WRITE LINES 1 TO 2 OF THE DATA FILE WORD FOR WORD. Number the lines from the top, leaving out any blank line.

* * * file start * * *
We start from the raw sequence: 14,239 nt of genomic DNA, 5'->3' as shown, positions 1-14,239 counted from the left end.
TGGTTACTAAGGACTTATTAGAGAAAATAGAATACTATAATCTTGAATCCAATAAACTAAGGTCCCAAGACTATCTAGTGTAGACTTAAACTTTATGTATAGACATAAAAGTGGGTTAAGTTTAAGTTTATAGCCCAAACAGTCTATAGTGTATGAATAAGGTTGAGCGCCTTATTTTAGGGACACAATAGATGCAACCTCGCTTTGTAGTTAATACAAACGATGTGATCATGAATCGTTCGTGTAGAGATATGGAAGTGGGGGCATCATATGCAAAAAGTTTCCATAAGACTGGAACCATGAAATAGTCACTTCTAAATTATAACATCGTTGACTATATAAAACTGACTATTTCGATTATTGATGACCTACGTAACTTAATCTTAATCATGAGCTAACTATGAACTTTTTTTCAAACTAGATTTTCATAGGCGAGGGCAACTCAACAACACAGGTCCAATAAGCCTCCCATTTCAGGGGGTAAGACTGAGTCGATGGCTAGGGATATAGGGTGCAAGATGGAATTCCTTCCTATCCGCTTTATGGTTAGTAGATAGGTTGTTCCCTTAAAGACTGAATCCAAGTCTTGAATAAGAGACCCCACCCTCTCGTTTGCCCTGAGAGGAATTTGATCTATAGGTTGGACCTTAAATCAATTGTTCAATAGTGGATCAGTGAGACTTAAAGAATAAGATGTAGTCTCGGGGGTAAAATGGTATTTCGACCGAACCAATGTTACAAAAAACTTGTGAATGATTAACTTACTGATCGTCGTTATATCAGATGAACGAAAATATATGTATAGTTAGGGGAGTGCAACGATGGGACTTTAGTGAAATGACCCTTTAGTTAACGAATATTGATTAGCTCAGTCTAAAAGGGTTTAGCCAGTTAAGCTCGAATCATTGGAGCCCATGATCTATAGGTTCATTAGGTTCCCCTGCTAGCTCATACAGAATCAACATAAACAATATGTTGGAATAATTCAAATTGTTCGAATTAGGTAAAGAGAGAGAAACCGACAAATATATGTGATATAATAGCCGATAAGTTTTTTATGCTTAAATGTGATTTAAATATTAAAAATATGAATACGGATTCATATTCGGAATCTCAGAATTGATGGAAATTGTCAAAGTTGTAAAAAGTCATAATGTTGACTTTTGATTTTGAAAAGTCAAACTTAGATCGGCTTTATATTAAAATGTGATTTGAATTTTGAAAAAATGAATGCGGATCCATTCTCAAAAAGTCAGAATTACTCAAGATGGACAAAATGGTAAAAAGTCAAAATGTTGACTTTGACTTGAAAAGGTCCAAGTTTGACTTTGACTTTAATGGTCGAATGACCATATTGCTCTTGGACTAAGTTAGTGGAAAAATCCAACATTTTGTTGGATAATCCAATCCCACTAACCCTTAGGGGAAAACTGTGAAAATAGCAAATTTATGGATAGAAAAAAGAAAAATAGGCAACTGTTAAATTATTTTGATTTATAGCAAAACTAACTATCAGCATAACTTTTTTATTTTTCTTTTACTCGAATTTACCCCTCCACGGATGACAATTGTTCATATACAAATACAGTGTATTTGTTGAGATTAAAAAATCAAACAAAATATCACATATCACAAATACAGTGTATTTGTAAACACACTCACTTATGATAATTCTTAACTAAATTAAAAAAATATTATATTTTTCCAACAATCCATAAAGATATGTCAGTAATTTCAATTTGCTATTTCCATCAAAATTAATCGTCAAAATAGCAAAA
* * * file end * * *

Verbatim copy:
We start from the raw sequence: 14,239 nt of genomic DNA, 5'->3' as shown, positions 1-14,239 counted from the left end.
TGGTTACTAAGGACTTATTAGAGAAAATAGAATACTATAATCTTGAATCCAATAAACTAAGGTCCCAAGACTATCTAGTGTAGACTTAAACTTTATGTATAGACATAAAAGTGGGTTAAGTTTAAGTTTATAGCCCAAACAGTCTATAGTGTATGAATAAGGTTGAGCGCCTTATTTTAGGGACACAATAGATGCAACCTCGCTTTGTAGTTAATACAAACGATGTGATCATGAATCGTTCGTGTAGAGATATGGAAGTGGGGGCATCATATGCAAAAAGTTTCCATAAGACTGGAACCATGAAATAGTCACTTCTAAATTATAACATCGTTGACTATATAAAACTGACTATTTCGATTATTGATGACCTACGTAACTTAATCTTAATCATGAGCTAACTATGAACTTTTTTTCAAACTAGATTTTCATAGGCGAGGGCAACTCAACAACACAGGTCCAATAAGCCTCCCATTTCAGGGGGTAAGACTGAGTCGATGGCTAGGGATATAGGGTGCAAGATGGAATTCCTTCCTATCCGCTTTATGGTTAGTAGATAGGTTGTTCCCTTAAAGACTGAATCCAAGTCTTGAATAAGAGACCCCACCCTCTCGTTTGCCCTGAGAGGAATTTGATCTATAGGTTGGACCTTAAATCAATTGTTCAATAGTGGATCAGTGAGACTTAAAGAATAAGATGTAGTCTCGGGGGTAAAATGGTATTTCGACCGAACCAATGTTACAAAAAACTTGTGAATGATTAACTTACTGATCGTCGTTATATCAGATGAACGAAAATATATGTATAGTTAGGGGAGTGCAACGATGGGACTTTAGTGAAATGACCCTTTAGTTAACGAATATTGATTAGCTCAGTCTAAAAGGGTTTAGCCAGTTAAGCTCGAATCATTGGAGCCCATGATCTATAGGTTCATTAGGTTCCCCTGCTAGCTCATACAGAATCAACATAAACAATATGTTGGAATAATTCAAATTGTTCGAATTAGGTAAAGAGAGAGAAACCGACAAATATATGTGATATAATAGCCGATAAGTTTTTTATGCTTAAATGTGATTTAAATATTAAAAATATGAATACGGATTCATATTCGGAATCTCAGAATTGATGGAAATTGTCAAAGTTGTAAAAAGTCATAATGTTGACTTTTGATTTTGAAAAGTCAAACTTAGATCGGCTTTATATTAAAATGTGATTTGAATTTTGAAAAAATGAATGCGGATCCATTCTCAAAAAGTCAGAATTACTCAAGATGGACAAAATGGTAAAAAGTCAAAATGTTGACTTTGACTTGAAAAGGTCCAAGTTTGACTTTGACTTTAATGGTCGAATGACCATATTGCTCTTGGACTAAGTTAGTGGAAAAATCCAACATTTTGTTGGATAATCCAATCCCACTAACCCTTAGGGGAAAACTGTGAAAATAGCAAATTTATGGATAGAAAAAAGAAAAATAGGCAACTGTTAAATTATTTTGATTTATAGCAAAACTAACTATCAGCATAACTTTTTTATTTTTCTTTTACTCGAATTTACCCCTCCACGGATGACAATTGTTCATATACAAATACAGTGTATTTGTTGAGATTAAAAAATCAAACAAAATATCACATATCACAAATACAGTGTATTTGTAAACACACTCACTTATGATAATTCTTAACTAAATTAAAAAAATATTATATTTTTCCAACAATCCATAAAGATATGTCAGTAATTTCAATTTGCTATTTCCATCAAAATTAATCGTCAAAATAGCAAAA